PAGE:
• Protect your team. If Emma, your client, is not happy with the models Lucy chooses or Fatima’s makeup artistry, don’t let her vent her frustrations on them directly. It’s your job to deal with Emma’s concerns and convey them to the team. When everyone sees that you respect them and have their backs, their engagement with the project will be stronger, which improve the likelihood of a successful completion.

Always remember that your role involves good leadership and communication skills. Speaking of which….

Good Project Management Relies on Good Communication

Failure to communicate is just as detrimental to a project as a failure to plan. Case in point: if you told Lucy that you needed 10 model portfolios by Friday so you can make a hiring decision, she would likely say that it was no problem. However, you need those portfolios by 10:00 a.m. because Emma wants to see them first and Lucy assumes that she has until 5:00 p.m. to send them to you.

You can imagine what happens next in this scenario. When Friday morning rolls around and Lucy hasn’t sent you the portfolios, you miss Emma’s deadline and won’t be able to make a hiring decision until early next week.

When communication is ineffective, things can and almost certainly will go wrong, especially in project management. At the beginning of this article, we mentioned the PriceWaterhouseCoopers survey, which identified poor communication as one of the leading causes of project failure.

Communication Tips

Here are some tips that can improve communication with your team and keep your project on track.

  • When each team member’s roles and responsibilities are assigned during the planning phase, answer any questions they may have. Never assume that their understanding is the same as yours. (Remember the Friday deadline mix-up above!)
  • Make your communication expectations clear. This means:
    • Letting everyone know which tools to use, such as email, chat, or video. Teamweek can be integrated with Slack to keep the entire team updated on how plans progress and change.
    • Providing guidelines on what project information they should share, with whom, and how. For example, if you need to alter the budget, do you tell the whole team or just the project manager? If you change the schedule, should you share the changes in Slack, via email, or both?
    • Establishing standards for when and how they should communicate with clients. For example, if you cannot be reached and a decision needs to be made urgently, call Emma on her cell phone.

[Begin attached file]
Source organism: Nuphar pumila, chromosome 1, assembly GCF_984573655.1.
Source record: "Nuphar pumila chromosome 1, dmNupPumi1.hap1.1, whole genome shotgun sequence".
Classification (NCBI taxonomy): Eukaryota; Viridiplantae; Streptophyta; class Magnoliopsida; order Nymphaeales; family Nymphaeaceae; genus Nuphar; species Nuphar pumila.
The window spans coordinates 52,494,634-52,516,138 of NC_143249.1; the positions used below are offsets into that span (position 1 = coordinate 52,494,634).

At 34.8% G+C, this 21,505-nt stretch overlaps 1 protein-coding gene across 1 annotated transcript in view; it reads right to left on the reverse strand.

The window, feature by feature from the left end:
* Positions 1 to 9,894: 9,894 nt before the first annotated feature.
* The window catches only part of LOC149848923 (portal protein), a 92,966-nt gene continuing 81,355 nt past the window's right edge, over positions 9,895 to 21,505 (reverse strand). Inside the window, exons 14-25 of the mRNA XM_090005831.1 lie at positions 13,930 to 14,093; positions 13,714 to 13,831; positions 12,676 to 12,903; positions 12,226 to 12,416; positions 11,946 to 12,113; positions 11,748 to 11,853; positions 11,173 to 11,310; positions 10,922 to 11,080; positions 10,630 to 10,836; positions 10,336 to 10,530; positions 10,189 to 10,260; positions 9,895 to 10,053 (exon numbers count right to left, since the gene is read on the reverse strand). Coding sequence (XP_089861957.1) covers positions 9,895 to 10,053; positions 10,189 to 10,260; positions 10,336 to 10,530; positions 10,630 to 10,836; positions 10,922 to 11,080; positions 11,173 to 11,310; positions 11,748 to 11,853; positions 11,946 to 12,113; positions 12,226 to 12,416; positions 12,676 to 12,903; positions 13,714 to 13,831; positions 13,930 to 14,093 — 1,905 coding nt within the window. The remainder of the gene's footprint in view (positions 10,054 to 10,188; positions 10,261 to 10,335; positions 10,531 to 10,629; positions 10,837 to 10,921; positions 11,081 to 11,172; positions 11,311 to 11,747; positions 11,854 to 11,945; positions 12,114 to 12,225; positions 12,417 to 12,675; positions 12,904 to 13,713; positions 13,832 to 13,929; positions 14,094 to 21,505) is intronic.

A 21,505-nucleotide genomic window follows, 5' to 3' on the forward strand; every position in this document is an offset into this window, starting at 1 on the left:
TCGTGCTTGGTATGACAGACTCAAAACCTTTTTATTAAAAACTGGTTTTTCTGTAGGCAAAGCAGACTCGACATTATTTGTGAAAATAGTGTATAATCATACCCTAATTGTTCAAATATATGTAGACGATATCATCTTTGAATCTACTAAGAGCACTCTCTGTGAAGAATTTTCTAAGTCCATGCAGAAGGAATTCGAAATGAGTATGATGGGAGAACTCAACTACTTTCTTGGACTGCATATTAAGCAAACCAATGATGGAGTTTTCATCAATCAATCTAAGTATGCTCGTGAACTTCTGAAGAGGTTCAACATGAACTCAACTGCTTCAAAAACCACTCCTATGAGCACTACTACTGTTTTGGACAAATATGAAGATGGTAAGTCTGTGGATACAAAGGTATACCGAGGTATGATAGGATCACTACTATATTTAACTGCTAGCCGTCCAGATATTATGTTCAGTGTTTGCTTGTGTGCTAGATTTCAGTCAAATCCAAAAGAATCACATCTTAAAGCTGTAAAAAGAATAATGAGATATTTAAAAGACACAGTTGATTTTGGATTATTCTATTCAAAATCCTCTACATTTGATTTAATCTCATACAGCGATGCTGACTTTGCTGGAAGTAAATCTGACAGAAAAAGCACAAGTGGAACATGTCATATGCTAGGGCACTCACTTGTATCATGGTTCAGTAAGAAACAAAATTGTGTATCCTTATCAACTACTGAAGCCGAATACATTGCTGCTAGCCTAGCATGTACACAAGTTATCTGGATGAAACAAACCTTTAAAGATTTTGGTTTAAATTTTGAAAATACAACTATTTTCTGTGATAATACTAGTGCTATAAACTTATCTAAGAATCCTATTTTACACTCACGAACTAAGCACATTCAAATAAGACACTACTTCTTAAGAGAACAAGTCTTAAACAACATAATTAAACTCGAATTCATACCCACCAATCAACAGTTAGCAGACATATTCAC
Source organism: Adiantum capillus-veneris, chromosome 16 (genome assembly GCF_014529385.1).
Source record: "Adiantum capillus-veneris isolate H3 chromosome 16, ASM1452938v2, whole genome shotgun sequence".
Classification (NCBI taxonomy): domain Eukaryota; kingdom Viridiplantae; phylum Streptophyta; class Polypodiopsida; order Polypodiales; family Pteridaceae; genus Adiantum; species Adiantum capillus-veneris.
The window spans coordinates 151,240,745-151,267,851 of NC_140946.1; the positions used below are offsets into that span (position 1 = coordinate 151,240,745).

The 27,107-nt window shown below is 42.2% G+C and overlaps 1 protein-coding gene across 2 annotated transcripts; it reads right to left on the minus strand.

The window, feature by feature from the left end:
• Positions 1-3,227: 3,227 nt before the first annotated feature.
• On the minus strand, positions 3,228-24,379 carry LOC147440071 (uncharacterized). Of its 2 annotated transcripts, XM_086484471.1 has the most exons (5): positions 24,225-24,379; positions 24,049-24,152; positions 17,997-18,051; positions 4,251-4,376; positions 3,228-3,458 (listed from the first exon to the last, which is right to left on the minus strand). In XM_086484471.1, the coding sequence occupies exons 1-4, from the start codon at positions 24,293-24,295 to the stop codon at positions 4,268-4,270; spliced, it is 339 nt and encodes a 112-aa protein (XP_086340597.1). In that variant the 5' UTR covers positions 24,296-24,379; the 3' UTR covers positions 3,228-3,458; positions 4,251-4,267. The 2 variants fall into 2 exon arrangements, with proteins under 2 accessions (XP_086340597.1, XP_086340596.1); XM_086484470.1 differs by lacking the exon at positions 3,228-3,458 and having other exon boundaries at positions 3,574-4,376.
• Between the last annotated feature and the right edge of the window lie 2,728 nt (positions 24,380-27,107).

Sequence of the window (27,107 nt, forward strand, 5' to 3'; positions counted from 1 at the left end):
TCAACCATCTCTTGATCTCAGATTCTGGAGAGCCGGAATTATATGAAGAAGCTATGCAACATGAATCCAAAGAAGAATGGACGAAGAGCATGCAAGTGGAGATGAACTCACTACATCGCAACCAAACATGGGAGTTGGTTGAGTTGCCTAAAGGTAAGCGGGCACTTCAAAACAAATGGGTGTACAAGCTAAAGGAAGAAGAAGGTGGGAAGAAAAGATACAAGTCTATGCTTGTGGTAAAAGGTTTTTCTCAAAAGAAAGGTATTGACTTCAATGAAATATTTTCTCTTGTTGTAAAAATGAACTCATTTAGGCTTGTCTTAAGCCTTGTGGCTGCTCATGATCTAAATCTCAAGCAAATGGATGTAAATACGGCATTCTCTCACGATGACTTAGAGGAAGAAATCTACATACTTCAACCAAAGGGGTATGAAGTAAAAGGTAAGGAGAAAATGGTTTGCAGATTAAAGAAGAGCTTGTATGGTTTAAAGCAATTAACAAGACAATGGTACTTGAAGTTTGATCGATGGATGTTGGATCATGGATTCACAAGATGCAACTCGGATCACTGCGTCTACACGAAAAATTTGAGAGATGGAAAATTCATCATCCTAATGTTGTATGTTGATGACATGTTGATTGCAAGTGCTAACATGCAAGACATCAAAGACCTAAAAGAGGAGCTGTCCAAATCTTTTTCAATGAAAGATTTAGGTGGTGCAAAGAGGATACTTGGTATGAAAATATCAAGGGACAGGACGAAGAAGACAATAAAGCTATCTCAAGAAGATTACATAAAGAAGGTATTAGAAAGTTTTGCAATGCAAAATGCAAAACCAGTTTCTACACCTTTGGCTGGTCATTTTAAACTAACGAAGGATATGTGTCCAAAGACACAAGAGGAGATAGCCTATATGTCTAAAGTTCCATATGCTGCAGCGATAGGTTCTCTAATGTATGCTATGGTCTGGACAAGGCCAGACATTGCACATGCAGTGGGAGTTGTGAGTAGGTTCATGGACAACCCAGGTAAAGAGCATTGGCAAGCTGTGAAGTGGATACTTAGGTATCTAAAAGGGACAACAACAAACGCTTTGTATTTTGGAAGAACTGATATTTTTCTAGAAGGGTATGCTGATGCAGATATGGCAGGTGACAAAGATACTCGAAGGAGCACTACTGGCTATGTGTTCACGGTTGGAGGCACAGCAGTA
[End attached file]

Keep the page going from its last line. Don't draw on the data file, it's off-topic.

• Be completely transparent about the project. When you have feedback or new information from the client, share it with the team so that they can adjust their duties accordingly.
  • Be open to feedback. As a project manager, you will have clients and team members coming to you with questions, ideas, and concerns. Don’t take negative feedback personally. You don’t want your team to feel they can’t be honest with you. And make sure you’re receptive to ideas that could make the project run more efficiently.

Even if you’ve worked with the same team for a while and feel that you communicate well already, the practices mentioned above can take the quality and effectiveness of your communications to the next level.

Conclusion

Although online project management guides refer frequently to Gantt charts, use complicated terms, and refer to theories that sound like engineering abstracts, you don’t need to master them all in order to be a good project manager. It’s really all about good management, which is:

  • Planning ahead so that you know what has to be achieved and how your team will get there
  • Demonstrating strong leadership that inspires and engages the team
  • Communicating effectively so that completing the project is a team effort and not a series of fractured endeavors

When you implement these practices in your project management strategy, you’ll feel competent, in control and deliver a project you can be proud of. The emotional rewards will be high because you’ve proven what you really are: an excellent project manager capable of accomplishing great things. 

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Rose Keefe

Rose Keefe

Rose Keefe is an author and technical writer who has over ten years’ experience in supporting project managers in the manufacturing and construction sectors. One of her primary responsibilities was developing product manuals that supported efficient use of industrial equipment. She continues to write on the subject of time management and commercial productivity for trade websites and publications.

It’s so much easier to plan & estimate with a small team when I can see everyone & all projects at once.

–– Darren | We Three